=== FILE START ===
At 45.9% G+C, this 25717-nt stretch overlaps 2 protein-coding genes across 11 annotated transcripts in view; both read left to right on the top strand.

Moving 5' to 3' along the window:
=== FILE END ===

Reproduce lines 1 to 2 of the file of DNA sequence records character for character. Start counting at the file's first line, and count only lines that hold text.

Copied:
At 45.9% G+C, this 25717-nt stretch overlaps 2 protein-coding genes across 11 annotated transcripts in view; both read left to right on the top strand.

Moving 5' to 3' along the window: